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Vaccines and Preventable Diseases:

Varicella - Submitted Questions & Answers
Questions submitted during immunization satellite broadcasts or through NIPINFO

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For Health Professionals:

General Questions

A mother reports that she and her 6-month-old child had an extended exposure to chickenpox 2 days ago. The mother says she has never had chickenpox, so her child would have no antibodies. Who should be vaccinated? The mother, the infant, or both?

Testing the mother for specific varicella IgG antibody is preferable (most adults with negative histories are seropositive). If testing is not possible within 72 hours of exposure, the mother should be vaccinated within 72 hours or even up to 5 days after the exposure (do not delay vaccination because of testing). The child is too young for vaccination. The vaccine is not licensed or recommended by ACIP or AAP for use in infants under 12 months of age.

More Information

A patient has a negative varicella titer. He had leukemia as a child. Can he be vaccinated with varicella vaccine?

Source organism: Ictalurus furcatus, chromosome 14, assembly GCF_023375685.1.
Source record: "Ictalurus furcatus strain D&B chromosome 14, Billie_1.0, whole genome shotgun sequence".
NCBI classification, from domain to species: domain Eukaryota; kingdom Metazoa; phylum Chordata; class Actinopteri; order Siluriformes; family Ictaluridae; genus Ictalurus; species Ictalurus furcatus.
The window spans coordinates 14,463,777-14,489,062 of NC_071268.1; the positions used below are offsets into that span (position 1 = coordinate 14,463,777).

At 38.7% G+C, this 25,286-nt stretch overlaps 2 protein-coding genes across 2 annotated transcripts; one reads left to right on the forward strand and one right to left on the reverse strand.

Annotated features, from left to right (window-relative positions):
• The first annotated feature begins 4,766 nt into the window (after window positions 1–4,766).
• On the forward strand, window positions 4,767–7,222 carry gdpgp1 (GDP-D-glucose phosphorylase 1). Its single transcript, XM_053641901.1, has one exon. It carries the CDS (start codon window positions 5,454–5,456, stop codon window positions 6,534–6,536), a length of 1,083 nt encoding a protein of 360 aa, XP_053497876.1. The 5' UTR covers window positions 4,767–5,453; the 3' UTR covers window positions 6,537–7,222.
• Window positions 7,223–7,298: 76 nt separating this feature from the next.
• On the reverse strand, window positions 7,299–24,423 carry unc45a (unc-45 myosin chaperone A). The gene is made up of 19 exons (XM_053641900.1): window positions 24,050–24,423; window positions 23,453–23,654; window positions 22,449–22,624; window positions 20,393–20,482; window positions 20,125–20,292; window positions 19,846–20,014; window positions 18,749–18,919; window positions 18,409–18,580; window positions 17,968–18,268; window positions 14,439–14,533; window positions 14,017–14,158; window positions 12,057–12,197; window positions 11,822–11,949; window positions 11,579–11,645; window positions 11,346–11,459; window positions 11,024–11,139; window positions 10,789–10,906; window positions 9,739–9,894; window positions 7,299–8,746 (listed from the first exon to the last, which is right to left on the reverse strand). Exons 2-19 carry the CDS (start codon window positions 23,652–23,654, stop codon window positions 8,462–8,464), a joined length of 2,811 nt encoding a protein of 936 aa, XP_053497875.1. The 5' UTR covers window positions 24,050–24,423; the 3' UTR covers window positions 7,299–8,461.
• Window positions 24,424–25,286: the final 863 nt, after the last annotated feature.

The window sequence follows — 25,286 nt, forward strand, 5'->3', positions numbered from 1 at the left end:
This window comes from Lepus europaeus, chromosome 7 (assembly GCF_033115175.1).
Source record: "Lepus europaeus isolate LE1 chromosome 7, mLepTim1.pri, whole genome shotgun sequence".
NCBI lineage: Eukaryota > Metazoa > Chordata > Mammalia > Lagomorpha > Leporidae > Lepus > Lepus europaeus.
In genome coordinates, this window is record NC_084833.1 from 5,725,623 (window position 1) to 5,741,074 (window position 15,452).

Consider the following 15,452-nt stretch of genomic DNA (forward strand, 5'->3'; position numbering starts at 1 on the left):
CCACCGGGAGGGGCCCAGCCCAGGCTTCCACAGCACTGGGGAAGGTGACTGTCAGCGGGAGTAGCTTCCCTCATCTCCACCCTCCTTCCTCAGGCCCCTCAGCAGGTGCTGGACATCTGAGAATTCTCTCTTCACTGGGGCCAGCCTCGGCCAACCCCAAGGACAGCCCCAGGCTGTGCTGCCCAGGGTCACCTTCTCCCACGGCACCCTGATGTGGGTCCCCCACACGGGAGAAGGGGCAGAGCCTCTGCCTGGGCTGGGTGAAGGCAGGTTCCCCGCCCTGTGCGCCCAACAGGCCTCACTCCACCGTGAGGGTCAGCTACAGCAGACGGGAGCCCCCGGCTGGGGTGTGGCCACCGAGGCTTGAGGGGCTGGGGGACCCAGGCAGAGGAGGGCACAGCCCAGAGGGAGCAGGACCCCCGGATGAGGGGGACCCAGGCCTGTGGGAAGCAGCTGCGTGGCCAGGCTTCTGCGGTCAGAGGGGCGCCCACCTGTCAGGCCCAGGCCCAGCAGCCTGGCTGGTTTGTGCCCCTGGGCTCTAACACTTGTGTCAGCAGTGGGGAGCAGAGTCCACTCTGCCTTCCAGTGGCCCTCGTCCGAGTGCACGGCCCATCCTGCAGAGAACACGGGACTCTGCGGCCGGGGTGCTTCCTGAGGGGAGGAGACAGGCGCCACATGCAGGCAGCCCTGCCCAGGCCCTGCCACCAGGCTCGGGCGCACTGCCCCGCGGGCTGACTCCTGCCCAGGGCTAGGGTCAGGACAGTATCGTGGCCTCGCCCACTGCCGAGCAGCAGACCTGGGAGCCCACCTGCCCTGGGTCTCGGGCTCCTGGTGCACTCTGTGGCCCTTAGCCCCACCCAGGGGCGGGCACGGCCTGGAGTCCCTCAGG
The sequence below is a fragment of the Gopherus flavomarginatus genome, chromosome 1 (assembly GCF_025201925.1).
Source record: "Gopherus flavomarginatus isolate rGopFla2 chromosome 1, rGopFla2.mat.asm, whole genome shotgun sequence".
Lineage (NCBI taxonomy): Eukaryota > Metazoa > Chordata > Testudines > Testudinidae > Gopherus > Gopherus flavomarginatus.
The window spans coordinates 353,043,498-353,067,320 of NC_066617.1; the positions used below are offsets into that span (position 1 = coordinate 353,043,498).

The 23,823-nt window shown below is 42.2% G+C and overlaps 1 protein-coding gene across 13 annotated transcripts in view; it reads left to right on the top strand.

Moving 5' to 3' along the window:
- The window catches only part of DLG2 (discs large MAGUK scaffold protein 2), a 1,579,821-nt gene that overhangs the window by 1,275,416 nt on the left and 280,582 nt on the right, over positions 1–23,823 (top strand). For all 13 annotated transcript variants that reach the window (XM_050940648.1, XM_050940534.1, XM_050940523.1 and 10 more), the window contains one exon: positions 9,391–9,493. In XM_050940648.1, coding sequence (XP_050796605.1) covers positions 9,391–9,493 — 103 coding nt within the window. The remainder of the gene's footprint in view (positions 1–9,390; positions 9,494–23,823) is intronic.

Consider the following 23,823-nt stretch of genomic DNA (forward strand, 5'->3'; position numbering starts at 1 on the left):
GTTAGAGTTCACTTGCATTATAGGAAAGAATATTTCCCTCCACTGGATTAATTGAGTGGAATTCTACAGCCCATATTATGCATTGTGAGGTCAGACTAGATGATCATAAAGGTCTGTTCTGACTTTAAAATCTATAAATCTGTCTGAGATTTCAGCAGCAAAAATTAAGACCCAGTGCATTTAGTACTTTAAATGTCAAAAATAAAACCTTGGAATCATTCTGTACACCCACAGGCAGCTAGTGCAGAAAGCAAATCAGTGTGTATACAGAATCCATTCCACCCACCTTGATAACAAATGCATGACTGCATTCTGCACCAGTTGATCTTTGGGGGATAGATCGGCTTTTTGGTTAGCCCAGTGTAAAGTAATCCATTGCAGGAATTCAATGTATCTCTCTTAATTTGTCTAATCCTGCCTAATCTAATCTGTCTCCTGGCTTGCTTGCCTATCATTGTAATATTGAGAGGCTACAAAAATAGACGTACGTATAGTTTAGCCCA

Vaccination would only be a problem if the patient were in remission for his leukemia and not really cured. If his childhood leukemia was cured, he is not on chemotherapy or some other immunosuppressant medication, and his physician does not consider him to be immunodeficient, then he can be vaccinated.

New ACIP Recommendations coming soon

If a child had chickenpox before 1 year of age, is the child immune or should the child still receive the vaccine?

Children who have had chickenpox diagnosed at any age by a healthcare provider or whose histories of varicella infection are verified by a healthcare provider are considered immune and do not need vaccination, according to current ACIP recommendations.

Healthcare providers should keep a high threshold of suspicion about whether the disease was really chickenpox. Other rash illnesses can look like chickenpox; so, if there is any doubt that the disease was chickenpox, then the child should be vaccinated.

If a patient developed arthritic pains or aches following MMR vaccination, are they likely to have the same type of reaction after varicella vaccine?